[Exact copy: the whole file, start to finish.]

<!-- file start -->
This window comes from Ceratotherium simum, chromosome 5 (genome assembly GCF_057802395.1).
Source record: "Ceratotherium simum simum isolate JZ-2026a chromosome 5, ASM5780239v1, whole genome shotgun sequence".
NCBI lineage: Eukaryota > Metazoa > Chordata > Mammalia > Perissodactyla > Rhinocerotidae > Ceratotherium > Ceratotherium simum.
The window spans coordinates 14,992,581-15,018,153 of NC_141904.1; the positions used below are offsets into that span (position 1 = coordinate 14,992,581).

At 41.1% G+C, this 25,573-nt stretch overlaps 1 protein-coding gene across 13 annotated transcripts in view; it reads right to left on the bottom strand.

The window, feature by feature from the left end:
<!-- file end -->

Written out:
This window comes from Ceratotherium simum, chromosome 5 (genome assembly GCF_057802395.1).
Source record: "Ceratotherium simum simum isolate JZ-2026a chromosome 5, ASM5780239v1, whole genome shotgun sequence".
NCBI lineage: Eukaryota > Metazoa > Chordata > Mammalia > Perissodactyla > Rhinocerotidae > Ceratotherium > Ceratotherium simum.
The window spans coordinates 14,992,581-15,018,153 of NC_141904.1; the positions used below are offsets into that span (position 1 = coordinate 14,992,581).

At 41.1% G+C, this 25,573-nt stretch overlaps 1 protein-coding gene across 13 annotated transcripts in view; it reads right to left on the bottom strand.

The window, feature by feature from the left end: